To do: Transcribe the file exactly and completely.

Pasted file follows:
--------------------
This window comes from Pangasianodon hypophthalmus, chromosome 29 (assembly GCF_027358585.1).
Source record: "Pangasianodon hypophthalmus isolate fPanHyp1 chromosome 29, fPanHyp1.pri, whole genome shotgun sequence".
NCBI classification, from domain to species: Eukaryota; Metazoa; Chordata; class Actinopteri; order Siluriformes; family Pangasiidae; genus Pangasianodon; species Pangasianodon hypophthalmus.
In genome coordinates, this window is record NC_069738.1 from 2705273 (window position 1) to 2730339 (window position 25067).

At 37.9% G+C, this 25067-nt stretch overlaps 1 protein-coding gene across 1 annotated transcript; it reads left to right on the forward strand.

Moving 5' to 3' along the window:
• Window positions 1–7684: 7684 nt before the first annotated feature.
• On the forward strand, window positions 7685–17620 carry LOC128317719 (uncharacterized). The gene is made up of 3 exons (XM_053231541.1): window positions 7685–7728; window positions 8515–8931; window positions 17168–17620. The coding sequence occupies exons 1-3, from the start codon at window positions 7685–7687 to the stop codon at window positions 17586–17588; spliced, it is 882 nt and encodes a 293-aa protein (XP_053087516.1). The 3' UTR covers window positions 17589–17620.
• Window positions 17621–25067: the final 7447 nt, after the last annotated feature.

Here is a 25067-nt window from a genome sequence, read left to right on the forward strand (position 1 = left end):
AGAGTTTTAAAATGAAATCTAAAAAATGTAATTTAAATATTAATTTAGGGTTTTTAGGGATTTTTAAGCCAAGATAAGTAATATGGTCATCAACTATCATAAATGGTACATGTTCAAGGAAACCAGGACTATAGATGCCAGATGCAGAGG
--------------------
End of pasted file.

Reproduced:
This window comes from Pangasianodon hypophthalmus, chromosome 29 (assembly GCF_027358585.1).
Source record: "Pangasianodon hypophthalmus isolate fPanHyp1 chromosome 29, fPanHyp1.pri, whole genome shotgun sequence".
NCBI classification, from domain to species: Eukaryota; Metazoa; Chordata; class Actinopteri; order Siluriformes; family Pangasiidae; genus Pangasianodon; species Pangasianodon hypophthalmus.
In genome coordinates, this window is record NC_069738.1 from 2705273 (window position 1) to 2730339 (window position 25067).

At 37.9% G+C, this 25067-nt stretch overlaps 1 protein-coding gene across 1 annotated transcript; it reads left to right on the forward strand.

Moving 5' to 3' along the window:
• Window positions 1–7684: 7684 nt before the first annotated feature.
• On the forward strand, window positions 7685–17620 carry LOC128317719 (uncharacterized). The gene is made up of 3 exons (XM_053231541.1): window positions 7685–7728; window positions 8515–8931; window positions 17168–17620. The coding sequence occupies exons 1-3, from the start codon at window positions 7685–7687 to the stop codon at window positions 17586–17588; spliced, it is 882 nt and encodes a 293-aa protein (XP_053087516.1). The 3' UTR covers window positions 17589–17620.
• Window positions 17621–25067: the final 7447 nt, after the last annotated feature.

Here is a 25067-nt window from a genome sequence, read left to right on the forward strand (position 1 = left end):
AGAGTTTTAAAATGAAATCTAAAAAATGTAATTTAAATATTAATTTAGGGTTTTTAGGGATTTTTAAGCCAAGATAAGTAATATGGTCATCAACTATCATAAATGGTACATGTTCAAGGAAACCAGGACTATAGATGCCAGATGCAGAGG